Archive for the ‘Scams’ Category

Of Lottery Winnings And PayPal…
October 13, 2010

I must be the luckiest guy in the world. In the last week I have won 2, count ’em, two major international lotteries. My luck then ran out when my PayPal account was suspended. My inbox gets peppered with these scams on such a regular basis that I hit the delete key before I finish reading the subject line. Still, I wanted to pass along a few of the scams that apparently will NEVER DIE. I’m doing this just as a reminder to everyone to be careful with clicking on these nefarious missives.  Here is a copy of one email…

Your email has own you £691,252GBP contact your Claims Agent.on ukfreelottery2010agenbox@Safe-mail.net for details.

Sincerely,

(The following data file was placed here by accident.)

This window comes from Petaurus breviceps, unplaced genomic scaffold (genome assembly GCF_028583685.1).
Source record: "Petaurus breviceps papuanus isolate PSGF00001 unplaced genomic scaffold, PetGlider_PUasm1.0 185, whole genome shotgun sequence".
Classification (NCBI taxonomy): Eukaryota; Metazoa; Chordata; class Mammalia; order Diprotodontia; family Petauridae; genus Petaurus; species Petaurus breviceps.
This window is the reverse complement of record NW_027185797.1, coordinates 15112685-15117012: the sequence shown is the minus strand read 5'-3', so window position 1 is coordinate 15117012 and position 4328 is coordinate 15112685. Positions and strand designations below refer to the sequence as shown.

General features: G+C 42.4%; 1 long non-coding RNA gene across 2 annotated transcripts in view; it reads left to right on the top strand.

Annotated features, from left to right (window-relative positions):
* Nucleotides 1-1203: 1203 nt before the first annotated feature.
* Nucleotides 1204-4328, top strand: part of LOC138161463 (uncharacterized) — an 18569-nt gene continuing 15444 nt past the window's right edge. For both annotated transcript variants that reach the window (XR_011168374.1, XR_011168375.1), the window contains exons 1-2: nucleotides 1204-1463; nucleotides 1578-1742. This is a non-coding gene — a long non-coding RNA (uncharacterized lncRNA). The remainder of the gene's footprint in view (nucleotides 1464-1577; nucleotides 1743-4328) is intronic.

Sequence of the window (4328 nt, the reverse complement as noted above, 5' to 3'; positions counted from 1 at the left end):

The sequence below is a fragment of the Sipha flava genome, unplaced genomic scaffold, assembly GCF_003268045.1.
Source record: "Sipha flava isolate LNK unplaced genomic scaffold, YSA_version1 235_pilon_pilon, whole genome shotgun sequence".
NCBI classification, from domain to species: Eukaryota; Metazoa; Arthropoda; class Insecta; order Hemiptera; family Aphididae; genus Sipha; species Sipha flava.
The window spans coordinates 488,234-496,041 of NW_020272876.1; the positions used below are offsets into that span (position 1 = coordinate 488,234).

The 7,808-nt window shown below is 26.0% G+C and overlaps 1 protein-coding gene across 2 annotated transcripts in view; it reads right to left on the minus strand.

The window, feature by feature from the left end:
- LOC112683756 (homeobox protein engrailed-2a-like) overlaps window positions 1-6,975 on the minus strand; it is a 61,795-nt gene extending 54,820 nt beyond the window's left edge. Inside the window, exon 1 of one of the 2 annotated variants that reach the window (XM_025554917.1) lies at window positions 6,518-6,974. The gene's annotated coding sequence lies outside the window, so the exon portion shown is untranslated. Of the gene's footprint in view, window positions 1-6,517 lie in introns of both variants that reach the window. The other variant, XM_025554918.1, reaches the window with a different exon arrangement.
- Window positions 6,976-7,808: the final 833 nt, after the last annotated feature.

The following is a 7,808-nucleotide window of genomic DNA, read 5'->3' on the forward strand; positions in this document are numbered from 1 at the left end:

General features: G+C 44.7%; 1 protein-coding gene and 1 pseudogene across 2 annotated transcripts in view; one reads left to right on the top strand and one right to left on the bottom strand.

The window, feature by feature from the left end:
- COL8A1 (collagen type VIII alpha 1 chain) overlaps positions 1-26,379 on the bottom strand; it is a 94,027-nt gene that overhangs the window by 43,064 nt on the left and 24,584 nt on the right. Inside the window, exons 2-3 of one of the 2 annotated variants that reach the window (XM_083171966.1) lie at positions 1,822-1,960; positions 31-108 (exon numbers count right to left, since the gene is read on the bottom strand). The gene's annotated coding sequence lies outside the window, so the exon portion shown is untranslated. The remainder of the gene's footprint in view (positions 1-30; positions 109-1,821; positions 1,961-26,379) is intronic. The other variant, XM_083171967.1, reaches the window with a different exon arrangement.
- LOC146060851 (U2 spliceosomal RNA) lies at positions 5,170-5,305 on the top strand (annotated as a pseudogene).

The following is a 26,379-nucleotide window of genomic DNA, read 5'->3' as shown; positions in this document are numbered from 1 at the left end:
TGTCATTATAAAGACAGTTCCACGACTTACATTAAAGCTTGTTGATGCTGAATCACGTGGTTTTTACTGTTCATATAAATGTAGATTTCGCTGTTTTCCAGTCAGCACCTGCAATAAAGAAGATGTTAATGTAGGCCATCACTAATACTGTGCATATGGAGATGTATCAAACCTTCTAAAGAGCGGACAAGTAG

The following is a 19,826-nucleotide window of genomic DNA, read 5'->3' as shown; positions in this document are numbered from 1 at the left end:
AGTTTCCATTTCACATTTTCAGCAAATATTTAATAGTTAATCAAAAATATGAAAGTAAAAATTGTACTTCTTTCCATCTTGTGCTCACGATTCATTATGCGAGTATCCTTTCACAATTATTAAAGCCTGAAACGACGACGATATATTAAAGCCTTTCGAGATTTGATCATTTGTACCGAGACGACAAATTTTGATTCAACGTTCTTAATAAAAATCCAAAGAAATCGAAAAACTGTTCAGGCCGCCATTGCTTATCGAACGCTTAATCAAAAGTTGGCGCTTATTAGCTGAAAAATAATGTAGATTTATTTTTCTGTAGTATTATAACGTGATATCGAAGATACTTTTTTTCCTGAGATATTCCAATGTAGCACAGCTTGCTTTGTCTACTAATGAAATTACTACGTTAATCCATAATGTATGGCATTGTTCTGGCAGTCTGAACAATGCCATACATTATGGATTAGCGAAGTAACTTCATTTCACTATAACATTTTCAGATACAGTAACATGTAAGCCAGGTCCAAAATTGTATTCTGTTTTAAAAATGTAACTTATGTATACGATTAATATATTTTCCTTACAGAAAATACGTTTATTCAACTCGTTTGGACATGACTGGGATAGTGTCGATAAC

Mrs.Doylce Makebe

Promotions Manager

This mail is scanned by Ironport

First tip-off should be that the email comes from India, hence the “dot-in” at the end of the sender’s address. Plus, there is no such thing as the free UK lottery.

The next email notified me I was a winner in the “email sweepstakes”. However, this prize only made me eligible for a loan interest loan from a company in Spain. Here’s an excerpt…

Good Day,

We are a Legitimate Reputable Money Lender. Getting a legitimate loan has always been a huge problem to clients who are financially in needs. VESTING FINANCE LENDERS has been accredited by the lender’s council to give out loans to local and international clients. We have been given the privilege to meet your financial needs. The issue of credit shouldn’t stop you from getting the loan that you need and we have made that difference in the lending industry. We gave out loan ranging from US$65, 000 to US$650. 000 to individuals and companies who are in need of credit / financial assistance, pending on your motive of a bad credit or in need of money to pay bills, to invest on business etc.